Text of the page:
Tag Archives: suicide

The Start of a Zombie Apocalypse – Part 2

Sorry for the delayed update!  Here’s a bit more from my Zombie novel.  If you haven’t read the first part, please refer to The Start of a Zombie Apocalypse.

Jacob paced back and forth, raking nervous fingers through his hair.  He had just dialed 911 from the landline, but all he got was static.  He tried other numbers – the police department, the fire department, the operator, a pizza place – and still, nothing.  Not a single outbound call was going through.

He found himself stealing frequent glances at the elevator.  The flesh-eater from the lobby would wake up soon, and he’d need to be ready if she found him again.  It was certainly plausible, given that her staff keycard granted her access to his floor.  Jacob cracked his knuckles with fresh conviction and pushed the sofa against the elevator doors to set up a blockade.  His defense would have to hold until the authorities arrived.  He collected chairs from each room, stacked them against one other atop the sofa, and taking another, brought it to the stairwell door and jammed it under the handle.  Satisfied with his improvisation, he made his way to the bathroom.

Jacob picked his gun off the floor and wiped it dry.  The weight of the weapon always surprised him, made him feel powerful, deliberate, somehow more in control, and moving back to the main room, he propped the gun at shoulder level and took practice aim between the two blockaded entrances.  He thought back to the nightmarish descent, the growls and whispers and snarls, and hoped that his mind had simply contrived a lie to distract him from his depression.  Still, it had all seemed so real.  After some time, he lowered the gun and began to search for his cell phone, looking under pillows and cabinets and in drawers, but to no avail, having hidden it in some forgettable nook when he first arrived.  Better hidden so that he wouldn’t give in to weakness and call Molly, he remembered.  He managed a laugh.  It was just as she had predicted: in the end, his pride would prove his downfall. Continue reading

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The Start of a Zombie Apocalypse

Writing a zombie apocalypse novel to see where it takes me.  Having a lot of fun with it so far.  Sharing it for any curious readers out there.

Jacob slumped back in the Italian-marbled bathtub of his hotel suite and wept.  Seven days of self-imposed isolation.  Seven days with shades drawn, soundproofed windows, and with the floor all to himself.  Seven days since he left Molly to clear her stuff out of the apartment.  He picked up his gun and tracked the silver glean along its barrel.  Everything had gone to shit – the divorce had been finalized, he was still working the same banking career that he swore he would quit ten years ago – everything, but it was time to take control.  He cocked the gun, pressed the end of the barrel flat against his skull and shut his eyes, ready to pull the trigger.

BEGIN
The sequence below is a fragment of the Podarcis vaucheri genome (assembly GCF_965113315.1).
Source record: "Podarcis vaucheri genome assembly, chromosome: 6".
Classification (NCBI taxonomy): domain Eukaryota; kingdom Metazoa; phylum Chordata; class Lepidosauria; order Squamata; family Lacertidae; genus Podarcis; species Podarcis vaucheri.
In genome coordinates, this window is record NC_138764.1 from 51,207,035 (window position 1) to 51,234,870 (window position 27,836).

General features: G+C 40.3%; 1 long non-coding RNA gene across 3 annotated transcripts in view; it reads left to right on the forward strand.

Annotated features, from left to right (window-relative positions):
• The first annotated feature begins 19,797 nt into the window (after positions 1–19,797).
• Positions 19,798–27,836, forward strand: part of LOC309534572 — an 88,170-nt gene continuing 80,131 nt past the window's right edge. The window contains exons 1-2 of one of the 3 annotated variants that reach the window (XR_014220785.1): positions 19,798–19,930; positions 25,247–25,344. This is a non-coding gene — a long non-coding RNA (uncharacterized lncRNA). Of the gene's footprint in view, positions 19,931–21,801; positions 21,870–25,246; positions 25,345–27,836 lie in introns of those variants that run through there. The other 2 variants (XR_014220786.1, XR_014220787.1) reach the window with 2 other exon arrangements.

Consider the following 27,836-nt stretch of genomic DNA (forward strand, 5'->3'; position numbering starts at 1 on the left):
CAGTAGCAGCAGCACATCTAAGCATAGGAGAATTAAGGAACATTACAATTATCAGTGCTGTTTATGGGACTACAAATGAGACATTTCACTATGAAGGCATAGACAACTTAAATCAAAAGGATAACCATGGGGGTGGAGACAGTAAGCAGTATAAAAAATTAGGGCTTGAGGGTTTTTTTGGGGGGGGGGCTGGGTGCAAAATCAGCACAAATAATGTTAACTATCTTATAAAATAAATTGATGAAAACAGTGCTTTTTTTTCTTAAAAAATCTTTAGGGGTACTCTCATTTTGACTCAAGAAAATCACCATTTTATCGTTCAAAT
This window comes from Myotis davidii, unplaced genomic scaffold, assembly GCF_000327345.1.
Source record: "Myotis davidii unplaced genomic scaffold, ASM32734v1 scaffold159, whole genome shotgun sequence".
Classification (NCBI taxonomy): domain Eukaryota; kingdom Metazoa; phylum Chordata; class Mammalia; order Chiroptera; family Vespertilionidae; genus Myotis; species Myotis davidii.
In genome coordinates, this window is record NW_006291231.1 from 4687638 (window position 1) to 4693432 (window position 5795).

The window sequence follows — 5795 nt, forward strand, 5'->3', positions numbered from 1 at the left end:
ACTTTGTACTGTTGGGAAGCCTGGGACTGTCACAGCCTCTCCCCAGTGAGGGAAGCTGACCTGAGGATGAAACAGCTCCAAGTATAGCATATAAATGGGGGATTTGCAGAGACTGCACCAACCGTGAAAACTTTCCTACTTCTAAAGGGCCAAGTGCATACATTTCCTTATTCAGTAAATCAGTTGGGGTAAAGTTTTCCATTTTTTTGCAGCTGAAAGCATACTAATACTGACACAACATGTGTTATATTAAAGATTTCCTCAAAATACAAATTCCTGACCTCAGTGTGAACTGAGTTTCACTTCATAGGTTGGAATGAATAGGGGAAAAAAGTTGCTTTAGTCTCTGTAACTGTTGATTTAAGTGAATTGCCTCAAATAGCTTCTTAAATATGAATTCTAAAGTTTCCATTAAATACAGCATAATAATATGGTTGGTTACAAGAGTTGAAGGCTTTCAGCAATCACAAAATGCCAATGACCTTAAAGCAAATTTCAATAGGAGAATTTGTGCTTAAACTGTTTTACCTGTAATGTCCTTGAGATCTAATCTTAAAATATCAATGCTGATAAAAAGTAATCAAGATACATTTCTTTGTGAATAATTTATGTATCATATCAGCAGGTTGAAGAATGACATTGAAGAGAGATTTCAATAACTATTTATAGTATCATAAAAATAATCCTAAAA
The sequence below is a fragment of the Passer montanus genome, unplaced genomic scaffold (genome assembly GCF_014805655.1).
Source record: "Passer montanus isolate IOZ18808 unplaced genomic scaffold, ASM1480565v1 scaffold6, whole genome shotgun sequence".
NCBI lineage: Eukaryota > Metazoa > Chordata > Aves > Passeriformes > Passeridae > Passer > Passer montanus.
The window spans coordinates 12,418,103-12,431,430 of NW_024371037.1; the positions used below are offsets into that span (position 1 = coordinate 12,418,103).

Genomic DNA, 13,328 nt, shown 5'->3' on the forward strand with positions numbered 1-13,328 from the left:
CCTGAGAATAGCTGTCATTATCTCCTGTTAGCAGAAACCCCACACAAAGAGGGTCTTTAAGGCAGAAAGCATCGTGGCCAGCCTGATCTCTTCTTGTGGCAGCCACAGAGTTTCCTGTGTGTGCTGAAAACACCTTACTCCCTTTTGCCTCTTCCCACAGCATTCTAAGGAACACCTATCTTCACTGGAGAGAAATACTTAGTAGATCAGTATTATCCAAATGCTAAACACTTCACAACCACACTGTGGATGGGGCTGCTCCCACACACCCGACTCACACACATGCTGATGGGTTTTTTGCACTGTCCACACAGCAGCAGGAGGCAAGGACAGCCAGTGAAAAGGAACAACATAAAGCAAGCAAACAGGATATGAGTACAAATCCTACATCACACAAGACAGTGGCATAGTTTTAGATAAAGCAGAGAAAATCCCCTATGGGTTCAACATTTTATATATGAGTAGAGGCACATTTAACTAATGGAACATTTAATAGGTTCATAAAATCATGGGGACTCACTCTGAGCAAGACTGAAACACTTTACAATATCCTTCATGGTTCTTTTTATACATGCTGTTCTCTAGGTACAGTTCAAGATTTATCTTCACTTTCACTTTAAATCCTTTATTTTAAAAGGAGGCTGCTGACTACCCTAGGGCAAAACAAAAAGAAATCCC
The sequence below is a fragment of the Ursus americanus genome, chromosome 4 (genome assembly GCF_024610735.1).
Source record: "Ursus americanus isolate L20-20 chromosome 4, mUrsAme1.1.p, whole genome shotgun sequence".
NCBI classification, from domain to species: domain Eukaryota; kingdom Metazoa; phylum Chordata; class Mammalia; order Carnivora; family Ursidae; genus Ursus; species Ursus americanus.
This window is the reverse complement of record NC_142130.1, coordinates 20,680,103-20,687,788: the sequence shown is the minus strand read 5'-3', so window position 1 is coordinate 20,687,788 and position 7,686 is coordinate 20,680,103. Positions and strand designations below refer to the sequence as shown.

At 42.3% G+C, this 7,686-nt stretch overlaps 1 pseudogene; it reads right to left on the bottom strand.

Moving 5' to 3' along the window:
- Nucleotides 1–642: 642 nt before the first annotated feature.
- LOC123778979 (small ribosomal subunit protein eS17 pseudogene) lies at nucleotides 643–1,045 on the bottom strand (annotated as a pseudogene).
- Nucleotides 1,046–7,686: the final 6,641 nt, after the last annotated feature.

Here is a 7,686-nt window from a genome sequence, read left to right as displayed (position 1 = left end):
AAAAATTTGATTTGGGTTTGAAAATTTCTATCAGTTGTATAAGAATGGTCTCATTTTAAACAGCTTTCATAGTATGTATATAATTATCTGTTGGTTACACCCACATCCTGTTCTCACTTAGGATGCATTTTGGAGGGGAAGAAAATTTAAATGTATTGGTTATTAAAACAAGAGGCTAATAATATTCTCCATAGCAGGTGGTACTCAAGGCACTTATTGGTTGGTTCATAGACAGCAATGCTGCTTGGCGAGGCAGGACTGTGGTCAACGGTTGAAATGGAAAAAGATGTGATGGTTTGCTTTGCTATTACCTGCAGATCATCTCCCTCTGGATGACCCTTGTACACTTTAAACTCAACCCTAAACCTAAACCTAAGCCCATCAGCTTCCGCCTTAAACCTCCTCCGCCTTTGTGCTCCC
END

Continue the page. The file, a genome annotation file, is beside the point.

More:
Instead, he laughed.

He imagined Molly meeting up with some tall, handsome divorcee, one willing and able to have her biological children.  She would smile, he would smile, and she would talk about how terrible her ex-husband had been, he would pretend to care, and they would marry as soon as was socially acceptable.  Then she would finally get what she wanted.  Nine months later she’d be popping out a little screaming bastard for the whole world to cherish. Continue reading

Depression and the Dreamer: My Story

Ever since my voice first cracked, depression became a major problem. At first, it was the acne, then my seemingly permanent braces, and finally, a vague, deepening feeling of insecurity. I was refugee skinny, my face was weak, and I would wake up every morning, stare at my mirror image, and think of all the structural changes that I wished my genetics had determined instead. A bit of bone here, a little less hair there, a smidgen more muscle everywhere. I was ugly. That was my view of myself, and it influenced everything about me.

But I made it through high school relatively unscathed, mostly because I pushed myself to be active in athletics, earned high marks in my classes, and developed a sense of humor that earned me friends enough that I was sure I was a person of value, even if I was physically unattractive. Importantly, I forced myself to discover and cultivate aspects of my personality that gave me a feeling of value as a human being.

Unfortunately, my depression was not left behind in high school. The unique pressures of college introduced new and even greater problems. In college, though my looks transformed – many even thought I was attractive (oh happy day!) – I found myself struggling with my social self-worth. I met great people and was part of a fun group, but I was no longer the center of attention, a role that I had grown used to in high school as the ‘clown’. My social anxiety and insecurity, however, was ultimately minor in comparison to new issues concerning my academics and career path, and what followed was the most severe, long-lasting depression of my life.

But let’s backtrack to the beginning of college. Continue reading